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Self-reported abuse and gastrointestinal disease in outpatients: association with irritable bowel-type symptoms.
Am J Gastroenterol 1995; 90(3):366-71AJ

Abstract

OBJECTIVE

A link between functional bowel disease and sexual, physical, emotional, or verbal abuse remains controversial. We aimed to determine whether abuse is associated with functional bowel disease in outpatients.

METHODS

A consecutive sample of outpatients completed a validated questionnaire; 997 responded. Using standard criteria, we obtained data on symptoms, psychosocial factors, and abuse (sexual, physical, and emotional or verbal). Logistic regression analysis was used to determine whether abuse was associated with functional bowel disease (versus organic disease) and with irritable bowel syndrome (IBS)-type symptoms defined by the Manning criteria. Adjustments were made for age, gender, marital status, education level, psychological distress, and social support.

RESULTS

Of those with a physician-based diagnosis of functional bowel disease (n = 440), 22% reported some form of abuse (13% sexual and/or physical abuse), compared with those with organic disease (n = 557), 16% of whom reported some form of abuse; this difference was not significant. However, abused patients were significantly more likely to report IBS-type symptoms than those who did not report a history of abuse (odds ratio = 1.7, 95% confidence interval = 1.2, 2.5).

CONCLUSION

Outpatients who report abuse are more likely to have IBS-type symptoms.

Authors+Show Affiliations

Department of Medicine, University of Sydney, Nepean Hospital, Australia.No affiliation info availableNo affiliation info available

Pub Type(s)

Journal Article
Research Support, U.S. Gov't, P.H.S.

Language

eng

PubMed ID

7872271

Citation

Talley, N J., et al. "Self-reported Abuse and Gastrointestinal Disease in Outpatients: Association With Irritable Bowel-type Symptoms." The American Journal of Gastroenterology, vol. 90, no. 3, 1995, pp. 366-71.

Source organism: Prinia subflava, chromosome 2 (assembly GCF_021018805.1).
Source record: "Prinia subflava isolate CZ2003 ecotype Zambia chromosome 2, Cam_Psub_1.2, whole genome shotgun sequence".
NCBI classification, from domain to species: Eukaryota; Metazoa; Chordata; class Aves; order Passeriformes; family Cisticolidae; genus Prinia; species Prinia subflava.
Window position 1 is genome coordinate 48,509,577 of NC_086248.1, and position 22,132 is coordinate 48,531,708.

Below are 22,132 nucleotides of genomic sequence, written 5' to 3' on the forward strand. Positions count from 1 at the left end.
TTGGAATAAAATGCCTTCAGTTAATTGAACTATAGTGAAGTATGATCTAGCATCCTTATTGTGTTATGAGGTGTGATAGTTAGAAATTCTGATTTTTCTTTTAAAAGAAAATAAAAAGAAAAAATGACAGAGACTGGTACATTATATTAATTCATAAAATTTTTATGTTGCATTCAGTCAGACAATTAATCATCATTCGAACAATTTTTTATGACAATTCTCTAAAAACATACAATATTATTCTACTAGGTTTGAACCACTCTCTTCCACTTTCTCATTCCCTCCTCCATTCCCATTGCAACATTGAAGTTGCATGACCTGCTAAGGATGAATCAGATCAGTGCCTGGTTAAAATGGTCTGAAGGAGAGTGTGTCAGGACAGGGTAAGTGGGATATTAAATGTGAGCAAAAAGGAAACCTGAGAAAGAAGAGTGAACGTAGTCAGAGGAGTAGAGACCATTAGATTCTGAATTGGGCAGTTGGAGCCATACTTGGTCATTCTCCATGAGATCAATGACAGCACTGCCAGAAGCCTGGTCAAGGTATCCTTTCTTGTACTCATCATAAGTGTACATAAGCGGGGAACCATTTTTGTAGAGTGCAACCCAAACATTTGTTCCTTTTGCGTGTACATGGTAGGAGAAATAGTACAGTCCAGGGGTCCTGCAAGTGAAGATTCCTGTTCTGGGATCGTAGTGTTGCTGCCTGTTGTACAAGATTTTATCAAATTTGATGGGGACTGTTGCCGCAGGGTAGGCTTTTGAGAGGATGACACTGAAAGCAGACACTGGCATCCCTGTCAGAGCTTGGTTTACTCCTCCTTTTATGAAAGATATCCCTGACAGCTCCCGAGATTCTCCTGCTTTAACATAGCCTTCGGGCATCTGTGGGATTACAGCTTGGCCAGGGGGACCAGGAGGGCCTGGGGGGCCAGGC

Talley NJ, Fett SL, Zinsmeister AR. Self-reported abuse and gastrointestinal disease in outpatients: association with irritable bowel-type symptoms. Am J Gastroenterol. 1995;90(3):366-71.
Talley, N. J., Fett, S. L., & Zinsmeister, A. R. (1995). Self-reported abuse and gastrointestinal disease in outpatients: association with irritable bowel-type symptoms. The American Journal of Gastroenterology, 90(3), pp. 366-71.
Talley NJ, Fett SL, Zinsmeister AR. Self-reported Abuse and Gastrointestinal Disease in Outpatients: Association With Irritable Bowel-type Symptoms. Am J Gastroenterol. 1995;90(3):366-71. PubMed PMID: 7872271.
* Article titles in AMA citation format should be in sentence-case
TY - JOUR T1 - Self-reported abuse and gastrointestinal disease in outpatients: association with irritable bowel-type symptoms. AU - Talley,N J, AU - Fett,S L, AU - Zinsmeister,A R, PY - 1995/3/1/pubmed PY - 1995/3/1/medline PY - 1995/3/1/entrez SP - 366 EP - 71 JF - The American journal of gastroenterology JO - Am. J. Gastroenterol. VL - 90 IS - 3 N2 - OBJECTIVE: A link between functional bowel disease and sexual, physical, emotional, or verbal abuse remains controversial. We aimed to determine whether abuse is associated with functional bowel disease in outpatients. METHODS: A consecutive sample of outpatients completed a validated questionnaire; 997 responded. Using standard criteria, we obtained data on symptoms, psychosocial factors, and abuse (sexual, physical, and emotional or verbal). Logistic regression analysis was used to determine whether abuse was associated with functional bowel disease (versus organic disease) and with irritable bowel syndrome (IBS)-type symptoms defined by the Manning criteria. Adjustments were made for age, gender, marital status, education level, psychological distress, and social support. RESULTS: Of those with a physician-based diagnosis of functional bowel disease (n = 440), 22% reported some form of abuse (13% sexual and/or physical abuse), compared with those with organic disease (n = 557), 16% of whom reported some form of abuse; this difference was not significant. However, abused patients were significantly more likely to report IBS-type symptoms than those who did not report a history of abuse (odds ratio = 1.7, 95% confidence interval = 1.2, 2.5). CONCLUSION: Outpatients who report abuse are more likely to have IBS-type symptoms. SN - 0002-9270 UR - https://www.unboundmedicine.com/medline/citation/7872271/Self_reported_abuse_and_gastrointestinal_disease_in_outpatients:_association_with_irritable_bowel_type_symptoms_ L2 - https://medlineplus.gov/irritablebowelsyndrome.html DB - PRIME DP - Unbound Medicine ER -